Laudate Deum, a second Laudato Si’

Laudate Deum, a second Laudato Si’

Pope Francis addresses all people of goodwill on the climate crisis in his new Apostolic Exhortation, Laudate Deum (Praise God), released on 4 October, the feast of Saint Francis of Assisi, because “when human beings claim to take God’s place, they become their own worst enemies.” (LD 73)

This brief video provides key points of Laudate Deum.

The first chapter, The Global Climate Crisis, warns that climate change is undeniable, and its effects are becoming increasingly evident “(d)espite all attempts to deny, conceal, gloss over, or relativize the issue.” (LD 5) He further regrets that the main cause of this problem is human activity and adds that while we cannot correct such damage, we can still take steps to prevent even more serious damage in the future.

In the second chapter, A Growing Technocratic Paradigm, Pope Francis stresses that nature is not a resource to be exploited without end and urges us “to rethink…the question of human power, its meaning and its limits.” (LD 28)

In the third chapter, The Weakness of International Politics, current and past approaches are recognized as insufficient and ineffective and there is an urgent need for “increased ;democratization” in the global context. (LD 43)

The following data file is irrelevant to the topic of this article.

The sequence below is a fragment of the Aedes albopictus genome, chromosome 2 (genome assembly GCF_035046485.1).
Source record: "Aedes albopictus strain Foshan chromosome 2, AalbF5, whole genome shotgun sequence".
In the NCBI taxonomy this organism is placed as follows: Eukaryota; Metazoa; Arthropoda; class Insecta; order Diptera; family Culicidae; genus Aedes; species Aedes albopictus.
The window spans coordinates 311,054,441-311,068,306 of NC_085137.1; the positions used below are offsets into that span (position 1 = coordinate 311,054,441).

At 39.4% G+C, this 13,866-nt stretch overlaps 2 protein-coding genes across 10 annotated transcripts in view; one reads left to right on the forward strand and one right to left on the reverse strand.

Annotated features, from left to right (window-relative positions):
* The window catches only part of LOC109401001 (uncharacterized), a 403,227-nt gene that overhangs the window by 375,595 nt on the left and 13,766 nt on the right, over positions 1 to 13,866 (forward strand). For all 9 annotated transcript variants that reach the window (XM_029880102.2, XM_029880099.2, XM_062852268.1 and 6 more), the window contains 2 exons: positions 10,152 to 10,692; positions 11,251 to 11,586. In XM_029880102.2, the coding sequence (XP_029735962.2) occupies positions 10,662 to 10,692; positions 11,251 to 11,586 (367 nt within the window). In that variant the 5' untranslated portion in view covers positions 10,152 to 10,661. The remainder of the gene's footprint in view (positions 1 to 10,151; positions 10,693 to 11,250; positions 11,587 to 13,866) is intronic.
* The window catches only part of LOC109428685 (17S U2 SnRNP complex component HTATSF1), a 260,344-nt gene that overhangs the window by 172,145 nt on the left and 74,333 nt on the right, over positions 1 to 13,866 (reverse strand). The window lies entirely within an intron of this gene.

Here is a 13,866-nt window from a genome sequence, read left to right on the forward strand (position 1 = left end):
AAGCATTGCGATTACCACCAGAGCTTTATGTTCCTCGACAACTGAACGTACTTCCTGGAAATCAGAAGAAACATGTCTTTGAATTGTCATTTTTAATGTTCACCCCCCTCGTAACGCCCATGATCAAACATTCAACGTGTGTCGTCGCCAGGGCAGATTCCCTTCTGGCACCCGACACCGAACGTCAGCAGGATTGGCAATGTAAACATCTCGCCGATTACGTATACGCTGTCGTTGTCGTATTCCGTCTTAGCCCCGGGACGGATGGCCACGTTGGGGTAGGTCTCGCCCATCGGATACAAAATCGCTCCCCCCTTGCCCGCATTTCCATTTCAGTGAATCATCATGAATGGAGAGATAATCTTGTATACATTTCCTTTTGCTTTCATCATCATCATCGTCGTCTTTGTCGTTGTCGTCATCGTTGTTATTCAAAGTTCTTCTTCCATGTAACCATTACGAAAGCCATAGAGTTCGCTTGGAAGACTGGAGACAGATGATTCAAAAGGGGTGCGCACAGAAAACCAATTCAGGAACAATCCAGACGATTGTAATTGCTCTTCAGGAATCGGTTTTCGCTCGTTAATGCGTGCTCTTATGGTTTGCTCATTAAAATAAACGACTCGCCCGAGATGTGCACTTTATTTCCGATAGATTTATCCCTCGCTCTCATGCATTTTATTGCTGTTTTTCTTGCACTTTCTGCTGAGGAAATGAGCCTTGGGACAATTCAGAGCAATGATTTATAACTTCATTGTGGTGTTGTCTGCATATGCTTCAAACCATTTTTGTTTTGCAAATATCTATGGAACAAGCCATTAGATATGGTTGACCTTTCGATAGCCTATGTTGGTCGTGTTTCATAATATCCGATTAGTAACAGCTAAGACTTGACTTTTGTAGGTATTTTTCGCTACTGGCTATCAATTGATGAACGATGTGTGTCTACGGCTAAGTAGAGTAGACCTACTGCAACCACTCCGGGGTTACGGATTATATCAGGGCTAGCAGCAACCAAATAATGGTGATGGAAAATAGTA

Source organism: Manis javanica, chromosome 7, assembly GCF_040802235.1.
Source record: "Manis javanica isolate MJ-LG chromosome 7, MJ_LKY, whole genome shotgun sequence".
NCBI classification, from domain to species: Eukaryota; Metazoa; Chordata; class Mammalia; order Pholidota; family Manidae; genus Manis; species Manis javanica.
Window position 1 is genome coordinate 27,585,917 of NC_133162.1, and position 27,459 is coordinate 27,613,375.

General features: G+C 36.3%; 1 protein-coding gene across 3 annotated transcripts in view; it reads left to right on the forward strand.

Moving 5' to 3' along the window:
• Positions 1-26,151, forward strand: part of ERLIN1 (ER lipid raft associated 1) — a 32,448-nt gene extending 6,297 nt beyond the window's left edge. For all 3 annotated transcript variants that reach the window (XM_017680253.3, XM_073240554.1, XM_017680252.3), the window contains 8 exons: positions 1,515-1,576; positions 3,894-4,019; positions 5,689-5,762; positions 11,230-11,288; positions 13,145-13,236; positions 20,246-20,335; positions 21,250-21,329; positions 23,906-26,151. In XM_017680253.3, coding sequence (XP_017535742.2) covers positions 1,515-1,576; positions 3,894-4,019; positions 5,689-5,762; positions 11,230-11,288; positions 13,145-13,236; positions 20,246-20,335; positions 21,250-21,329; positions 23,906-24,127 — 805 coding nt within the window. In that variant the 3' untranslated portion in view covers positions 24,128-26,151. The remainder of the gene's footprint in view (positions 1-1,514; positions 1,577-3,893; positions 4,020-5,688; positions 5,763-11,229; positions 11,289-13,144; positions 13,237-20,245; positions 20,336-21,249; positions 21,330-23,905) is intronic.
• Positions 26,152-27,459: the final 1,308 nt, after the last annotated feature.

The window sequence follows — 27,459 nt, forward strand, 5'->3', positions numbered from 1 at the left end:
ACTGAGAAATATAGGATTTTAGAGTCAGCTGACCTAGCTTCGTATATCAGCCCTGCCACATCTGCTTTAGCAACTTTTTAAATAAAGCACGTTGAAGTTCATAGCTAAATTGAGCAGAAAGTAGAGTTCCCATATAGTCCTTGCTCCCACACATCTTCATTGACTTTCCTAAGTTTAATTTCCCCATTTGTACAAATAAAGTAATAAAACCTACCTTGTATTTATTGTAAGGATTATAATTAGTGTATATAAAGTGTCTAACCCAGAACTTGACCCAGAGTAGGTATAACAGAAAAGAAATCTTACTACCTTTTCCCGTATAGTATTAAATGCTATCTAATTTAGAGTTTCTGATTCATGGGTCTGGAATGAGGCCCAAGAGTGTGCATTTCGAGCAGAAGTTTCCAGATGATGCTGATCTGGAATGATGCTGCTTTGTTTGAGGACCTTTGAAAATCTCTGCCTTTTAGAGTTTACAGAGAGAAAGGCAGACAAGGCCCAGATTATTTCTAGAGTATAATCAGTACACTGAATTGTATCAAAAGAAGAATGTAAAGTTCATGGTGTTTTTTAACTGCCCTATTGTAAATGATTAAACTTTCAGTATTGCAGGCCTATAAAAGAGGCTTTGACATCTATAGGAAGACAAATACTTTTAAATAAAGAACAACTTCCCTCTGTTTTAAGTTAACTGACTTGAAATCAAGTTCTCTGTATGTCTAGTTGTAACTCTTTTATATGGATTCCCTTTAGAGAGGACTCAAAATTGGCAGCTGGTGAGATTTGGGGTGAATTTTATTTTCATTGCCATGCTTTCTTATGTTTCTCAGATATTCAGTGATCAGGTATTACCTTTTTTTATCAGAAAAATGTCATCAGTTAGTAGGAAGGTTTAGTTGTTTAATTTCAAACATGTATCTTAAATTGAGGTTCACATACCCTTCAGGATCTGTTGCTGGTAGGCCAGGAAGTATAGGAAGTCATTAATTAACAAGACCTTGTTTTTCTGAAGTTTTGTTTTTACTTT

In the fourth chapter, the Pope reflects on Climate Conferences: Progress and Failures and asks that the selfish positions of countries be overcome for the benefit of the global common good. (LD 44, 52)

And in the fifth chapter, What to Expect from COP28 in Dubai?, Pope Francis shares a hope that binding forms of energy transition be “efficient, obligatory, and readily monitored.” (LD 59) He also appeals to those taking part in COP28 to “be strategists capable of considering the common good and the future of their children, more than the short-term interests of certain countries or businesses. In this way, may they demonstrate the nobility of politics and not its shame. To the powerful, I can only repeat this question: What would induce anyone, at this stage, to hold on to power, only to be remembered for their inability to take action when it was urgent and necessary to do so?” (LD 60)

In the last chapter, Spiritual Motivations, people of all religions are called to respond and Catholics are reminded that in the light of faith, there is a responsibility to care for God’s creation. This implies a respect for the laws of nature and recognition of the beauty and richness of God’s creation.

Finally, Pope Francis invites all to “accompany this pilgrimage of reconciliation with the world that is our home.” (LD 69)

Pope Francis speaks about the significance of Laudate Deum and asks to “end the senseless war on our common home” in this special video message.

The entire text of Laudate Deum can be accessed here.


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